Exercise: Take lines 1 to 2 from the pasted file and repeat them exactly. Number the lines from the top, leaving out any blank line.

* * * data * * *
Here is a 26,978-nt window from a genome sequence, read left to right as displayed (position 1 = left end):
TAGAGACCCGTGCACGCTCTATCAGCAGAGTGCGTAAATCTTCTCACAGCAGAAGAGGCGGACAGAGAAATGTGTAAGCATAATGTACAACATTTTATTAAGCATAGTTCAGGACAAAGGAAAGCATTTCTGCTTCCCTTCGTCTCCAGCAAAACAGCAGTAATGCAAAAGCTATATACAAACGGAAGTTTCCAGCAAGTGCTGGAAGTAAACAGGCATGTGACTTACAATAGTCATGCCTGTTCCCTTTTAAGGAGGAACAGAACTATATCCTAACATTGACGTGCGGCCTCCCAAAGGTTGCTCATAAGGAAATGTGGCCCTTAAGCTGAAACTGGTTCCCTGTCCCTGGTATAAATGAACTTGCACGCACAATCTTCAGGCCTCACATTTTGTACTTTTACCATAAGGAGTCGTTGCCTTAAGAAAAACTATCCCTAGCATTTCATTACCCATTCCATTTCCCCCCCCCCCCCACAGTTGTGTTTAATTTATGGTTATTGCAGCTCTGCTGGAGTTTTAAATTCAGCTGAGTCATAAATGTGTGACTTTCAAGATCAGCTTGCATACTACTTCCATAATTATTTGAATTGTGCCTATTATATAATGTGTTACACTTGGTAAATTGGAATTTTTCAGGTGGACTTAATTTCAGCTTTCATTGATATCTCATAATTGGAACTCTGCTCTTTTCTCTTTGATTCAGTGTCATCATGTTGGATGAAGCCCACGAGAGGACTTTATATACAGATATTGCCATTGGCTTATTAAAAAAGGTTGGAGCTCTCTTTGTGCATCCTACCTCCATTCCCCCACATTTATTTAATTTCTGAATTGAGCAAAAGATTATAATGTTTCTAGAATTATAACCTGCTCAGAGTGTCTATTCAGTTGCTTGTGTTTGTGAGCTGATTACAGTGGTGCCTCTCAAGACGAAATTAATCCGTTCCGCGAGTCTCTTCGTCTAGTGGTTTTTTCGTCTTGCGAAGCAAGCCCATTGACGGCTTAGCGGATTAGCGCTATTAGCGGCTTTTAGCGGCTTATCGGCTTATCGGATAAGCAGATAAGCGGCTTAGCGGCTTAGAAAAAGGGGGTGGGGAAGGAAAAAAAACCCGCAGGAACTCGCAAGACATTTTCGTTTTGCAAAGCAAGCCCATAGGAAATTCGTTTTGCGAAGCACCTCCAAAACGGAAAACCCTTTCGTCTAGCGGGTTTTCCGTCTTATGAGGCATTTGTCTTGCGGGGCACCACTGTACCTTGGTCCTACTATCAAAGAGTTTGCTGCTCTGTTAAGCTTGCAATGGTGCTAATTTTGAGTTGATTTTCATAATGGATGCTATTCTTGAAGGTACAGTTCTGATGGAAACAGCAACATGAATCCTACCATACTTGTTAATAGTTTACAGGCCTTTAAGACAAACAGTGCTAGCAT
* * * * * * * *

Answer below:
Here is a 26,978-nt window from a genome sequence, read left to right as displayed (position 1 = left end):
TAGAGACCCGTGCACGCTCTATCAGCAGAGTGCGTAAATCTTCTCACAGCAGAAGAGGCGGACAGAGAAATGTGTAAGCATAATGTACAACATTTTATTAAGCATAGTTCAGGACAAAGGAAAGCATTTCTGCTTCCCTTCGTCTCCAGCAAAACAGCAGTAATGCAAAAGCTATATACAAACGGAAGTTTCCAGCAAGTGCTGGAAGTAAACAGGCATGTGACTTACAATAGTCATGCCTGTTCCCTTTTAAGGAGGAACAGAACTATATCCTAACATTGACGTGCGGCCTCCCAAAGGTTGCTCATAAGGAAATGTGGCCCTTAAGCTGAAACTGGTTCCCTGTCCCTGGTATAAATGAACTTGCACGCACAATCTTCAGGCCTCACATTTTGTACTTTTACCATAAGGAGTCGTTGCCTTAAGAAAAACTATCCCTAGCATTTCATTACCCATTCCATTTCCCCCCCCCCCCCACAGTTGTGTTTAATTTATGGTTATTGCAGCTCTGCTGGAGTTTTAAATTCAGCTGAGTCATAAATGTGTGACTTTCAAGATCAGCTTGCATACTACTTCCATAATTATTTGAATTGTGCCTATTATATAATGTGTTACACTTGGTAAATTGGAATTTTTCAGGTGGACTTAATTTCAGCTTTCATTGATATCTCATAATTGGAACTCTGCTCTTTTCTCTTTGATTCAGTGTCATCATGTTGGATGAAGCCCACGAGAGGACTTTATATACAGATATTGCCATTGGCTTATTAAAAAAGGTTGGAGCTCTCTTTGTGCATCCTACCTCCATTCCCCCACATTTATTTAATTTCTGAATTGAGCAAAAGATTATAATGTTTCTAGAATTATAACCTGCTCAGAGTGTCTATTCAGTTGCTTGTGTTTGTGAGCTGATTACAGTGGTGCCTCTCAAGACGAAATTAATCCGTTCCGCGAGTCTCTTCGTCTAGTGGTTTTTTCGTCTTGCGAAGCAAGCCCATTGACGGCTTAGCGGATTAGCGCTATTAGCGGCTTTTAGCGGCTTATCGGCTTATCGGATAAGCAGATAAGCGGCTTAGCGGCTTAGAAAAAGGGGGTGGGGAAGGAAAAAAAACCCGCAGGAACTCGCAAGACATTTTCGTTTTGCAAAGCAAGCCCATAGGAAATTCGTTTTGCGAAGCACCTCCAAAACGGAAAACCCTTTCGTCTAGCGGGTTTTCCGTCTTATGAGGCATTTGTCTTGCGGGGCACCACTGTACCTTGGTCCTACTATCAAAGAGTTTGCTGCTCTGTTAAGCTTGCAATGGTGCTAATTTTGAGTTGATTTTCATAATGGATGCTATTCTTGAAGGTACAGTTCTGATGGAAACAGCAACATGAATCCTACCATACTTGTTAATAGTTTACAGGCCTTTAAGACAAACAGTGCTAGCAT